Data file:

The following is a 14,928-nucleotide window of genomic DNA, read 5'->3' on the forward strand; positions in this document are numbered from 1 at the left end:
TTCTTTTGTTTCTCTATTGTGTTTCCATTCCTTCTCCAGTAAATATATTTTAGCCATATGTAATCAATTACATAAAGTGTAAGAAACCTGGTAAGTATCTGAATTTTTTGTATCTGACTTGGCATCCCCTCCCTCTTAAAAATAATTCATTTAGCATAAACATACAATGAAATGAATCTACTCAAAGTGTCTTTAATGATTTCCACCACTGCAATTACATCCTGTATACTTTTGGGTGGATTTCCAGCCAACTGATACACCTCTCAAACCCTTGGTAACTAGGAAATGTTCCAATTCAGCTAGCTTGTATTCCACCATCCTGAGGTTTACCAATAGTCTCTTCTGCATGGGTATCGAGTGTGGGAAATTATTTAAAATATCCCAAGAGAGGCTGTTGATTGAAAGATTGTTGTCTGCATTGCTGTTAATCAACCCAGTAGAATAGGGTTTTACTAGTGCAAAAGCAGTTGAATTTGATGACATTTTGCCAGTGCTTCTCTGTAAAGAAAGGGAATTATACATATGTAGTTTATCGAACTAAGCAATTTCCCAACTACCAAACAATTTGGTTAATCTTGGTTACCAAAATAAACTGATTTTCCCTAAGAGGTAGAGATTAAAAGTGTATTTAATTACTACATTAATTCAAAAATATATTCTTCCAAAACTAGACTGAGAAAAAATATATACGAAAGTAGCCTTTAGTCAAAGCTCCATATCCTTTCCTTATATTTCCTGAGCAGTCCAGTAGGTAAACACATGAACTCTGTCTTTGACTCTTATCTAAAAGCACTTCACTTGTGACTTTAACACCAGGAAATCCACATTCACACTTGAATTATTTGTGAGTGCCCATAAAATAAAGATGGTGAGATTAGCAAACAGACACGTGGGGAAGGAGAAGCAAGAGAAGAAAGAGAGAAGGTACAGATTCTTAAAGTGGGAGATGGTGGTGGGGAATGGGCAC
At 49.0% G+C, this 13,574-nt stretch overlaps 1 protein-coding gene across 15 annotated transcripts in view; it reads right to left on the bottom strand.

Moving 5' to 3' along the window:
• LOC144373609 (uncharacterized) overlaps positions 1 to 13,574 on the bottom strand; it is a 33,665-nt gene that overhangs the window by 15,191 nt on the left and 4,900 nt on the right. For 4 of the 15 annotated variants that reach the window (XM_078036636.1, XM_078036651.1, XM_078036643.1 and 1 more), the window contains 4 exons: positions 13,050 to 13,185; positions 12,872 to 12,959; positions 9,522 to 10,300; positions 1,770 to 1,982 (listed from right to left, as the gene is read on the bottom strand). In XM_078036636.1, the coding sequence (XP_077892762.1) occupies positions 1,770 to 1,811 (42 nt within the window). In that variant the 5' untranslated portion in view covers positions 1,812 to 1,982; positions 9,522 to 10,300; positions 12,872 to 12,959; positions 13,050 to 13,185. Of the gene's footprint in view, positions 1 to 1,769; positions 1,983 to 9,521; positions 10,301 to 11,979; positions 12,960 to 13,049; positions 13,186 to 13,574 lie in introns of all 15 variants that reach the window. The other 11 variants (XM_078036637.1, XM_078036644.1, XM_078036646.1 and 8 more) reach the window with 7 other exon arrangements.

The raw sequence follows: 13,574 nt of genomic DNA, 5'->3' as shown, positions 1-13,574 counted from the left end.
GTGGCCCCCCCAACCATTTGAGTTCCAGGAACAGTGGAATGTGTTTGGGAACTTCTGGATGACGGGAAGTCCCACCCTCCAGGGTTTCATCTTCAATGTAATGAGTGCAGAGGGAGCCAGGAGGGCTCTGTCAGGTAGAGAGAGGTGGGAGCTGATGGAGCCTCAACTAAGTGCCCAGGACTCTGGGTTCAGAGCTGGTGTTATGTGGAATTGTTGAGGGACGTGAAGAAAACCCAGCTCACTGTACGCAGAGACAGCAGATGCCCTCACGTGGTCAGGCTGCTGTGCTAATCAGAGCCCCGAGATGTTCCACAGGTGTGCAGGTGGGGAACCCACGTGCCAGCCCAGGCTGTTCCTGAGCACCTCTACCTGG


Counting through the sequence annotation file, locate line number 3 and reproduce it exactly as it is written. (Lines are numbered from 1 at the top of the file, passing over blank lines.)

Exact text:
At 49.0% G+C, this 13,574-nt stretch overlaps 1 protein-coding gene across 15 annotated transcripts in view; it reads right to left on the bottom strand.